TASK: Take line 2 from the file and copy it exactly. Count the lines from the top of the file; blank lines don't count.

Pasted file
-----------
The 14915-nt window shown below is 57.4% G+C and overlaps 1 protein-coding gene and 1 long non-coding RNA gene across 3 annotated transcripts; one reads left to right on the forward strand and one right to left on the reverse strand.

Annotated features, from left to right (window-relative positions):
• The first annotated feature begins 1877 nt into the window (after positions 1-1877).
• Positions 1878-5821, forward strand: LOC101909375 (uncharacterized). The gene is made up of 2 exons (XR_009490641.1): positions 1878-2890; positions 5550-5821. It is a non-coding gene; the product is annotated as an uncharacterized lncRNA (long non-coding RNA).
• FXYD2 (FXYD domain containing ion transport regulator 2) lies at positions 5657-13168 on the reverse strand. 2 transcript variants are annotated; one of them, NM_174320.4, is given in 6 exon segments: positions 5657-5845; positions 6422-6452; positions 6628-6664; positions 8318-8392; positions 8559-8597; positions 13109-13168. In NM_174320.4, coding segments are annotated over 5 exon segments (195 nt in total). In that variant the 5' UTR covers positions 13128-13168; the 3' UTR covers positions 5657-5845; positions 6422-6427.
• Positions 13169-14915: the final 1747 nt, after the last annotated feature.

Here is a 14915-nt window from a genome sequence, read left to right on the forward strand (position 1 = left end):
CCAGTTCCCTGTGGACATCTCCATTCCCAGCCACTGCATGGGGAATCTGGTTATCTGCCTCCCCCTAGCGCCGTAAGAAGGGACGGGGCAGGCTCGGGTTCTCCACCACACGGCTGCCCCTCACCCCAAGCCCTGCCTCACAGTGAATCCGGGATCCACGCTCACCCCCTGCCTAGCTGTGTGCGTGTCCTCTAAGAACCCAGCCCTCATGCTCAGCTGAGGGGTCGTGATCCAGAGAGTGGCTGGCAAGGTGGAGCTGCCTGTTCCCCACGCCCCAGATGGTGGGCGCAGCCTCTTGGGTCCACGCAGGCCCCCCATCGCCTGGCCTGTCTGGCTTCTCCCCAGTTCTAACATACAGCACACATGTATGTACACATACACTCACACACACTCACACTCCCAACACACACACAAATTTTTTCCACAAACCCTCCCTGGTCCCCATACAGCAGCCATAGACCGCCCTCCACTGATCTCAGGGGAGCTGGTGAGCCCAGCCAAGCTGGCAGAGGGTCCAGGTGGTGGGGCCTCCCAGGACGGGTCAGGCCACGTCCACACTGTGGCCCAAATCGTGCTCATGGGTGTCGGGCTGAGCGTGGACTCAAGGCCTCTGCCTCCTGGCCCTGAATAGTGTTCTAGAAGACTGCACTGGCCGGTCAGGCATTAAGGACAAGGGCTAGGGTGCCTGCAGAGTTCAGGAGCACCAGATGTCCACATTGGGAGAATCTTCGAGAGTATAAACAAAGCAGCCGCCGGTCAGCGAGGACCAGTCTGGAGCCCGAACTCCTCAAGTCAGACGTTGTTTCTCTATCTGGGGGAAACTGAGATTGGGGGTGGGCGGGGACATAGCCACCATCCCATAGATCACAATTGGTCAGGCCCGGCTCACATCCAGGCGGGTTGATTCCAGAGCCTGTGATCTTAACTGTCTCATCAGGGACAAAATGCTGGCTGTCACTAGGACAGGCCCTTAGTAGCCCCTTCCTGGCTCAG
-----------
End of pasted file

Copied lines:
Annotated features, from left to right (window-relative positions):